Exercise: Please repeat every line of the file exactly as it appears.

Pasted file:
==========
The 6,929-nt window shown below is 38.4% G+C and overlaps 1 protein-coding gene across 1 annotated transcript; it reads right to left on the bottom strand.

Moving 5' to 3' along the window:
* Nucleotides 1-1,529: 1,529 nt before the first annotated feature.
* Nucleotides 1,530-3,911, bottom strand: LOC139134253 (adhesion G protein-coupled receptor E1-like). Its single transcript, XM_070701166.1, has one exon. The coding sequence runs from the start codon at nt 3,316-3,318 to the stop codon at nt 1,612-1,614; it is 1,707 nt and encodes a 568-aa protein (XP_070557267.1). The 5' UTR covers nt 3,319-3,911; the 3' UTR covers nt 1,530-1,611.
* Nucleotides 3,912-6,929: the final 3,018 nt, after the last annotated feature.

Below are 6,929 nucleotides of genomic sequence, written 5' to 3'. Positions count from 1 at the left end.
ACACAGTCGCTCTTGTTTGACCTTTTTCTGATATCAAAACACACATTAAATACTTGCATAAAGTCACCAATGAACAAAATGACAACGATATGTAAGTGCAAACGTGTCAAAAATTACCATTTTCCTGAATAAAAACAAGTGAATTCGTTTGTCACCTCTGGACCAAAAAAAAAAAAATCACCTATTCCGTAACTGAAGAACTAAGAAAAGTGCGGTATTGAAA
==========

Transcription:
The 6,929-nt window shown below is 38.4% G+C and overlaps 1 protein-coding gene across 1 annotated transcript; it reads right to left on the bottom strand.

Moving 5' to 3' along the window:
* Nucleotides 1-1,529: 1,529 nt before the first annotated feature.
* Nucleotides 1,530-3,911, bottom strand: LOC139134253 (adhesion G protein-coupled receptor E1-like). Its single transcript, XM_070701166.1, has one exon. The coding sequence runs from the start codon at nt 3,316-3,318 to the stop codon at nt 1,612-1,614; it is 1,707 nt and encodes a 568-aa protein (XP_070557267.1). The 5' UTR covers nt 3,319-3,911; the 3' UTR covers nt 1,530-1,611.
* Nucleotides 3,912-6,929: the final 3,018 nt, after the last annotated feature.

Below are 6,929 nucleotides of genomic sequence, written 5' to 3'. Positions count from 1 at the left end.
ACACAGTCGCTCTTGTTTGACCTTTTTCTGATATCAAAACACACATTAAATACTTGCATAAAGTCACCAATGAACAAAATGACAACGATATGTAAGTGCAAACGTGTCAAAAATTACCATTTTCCTGAATAAAAACAAGTGAATTCGTTTGTCACCTCTGGACCAAAAAAAAAAAAATCACCTATTCCGTAACTGAAGAACTAAGAAAAGTGCGGTATTGAAA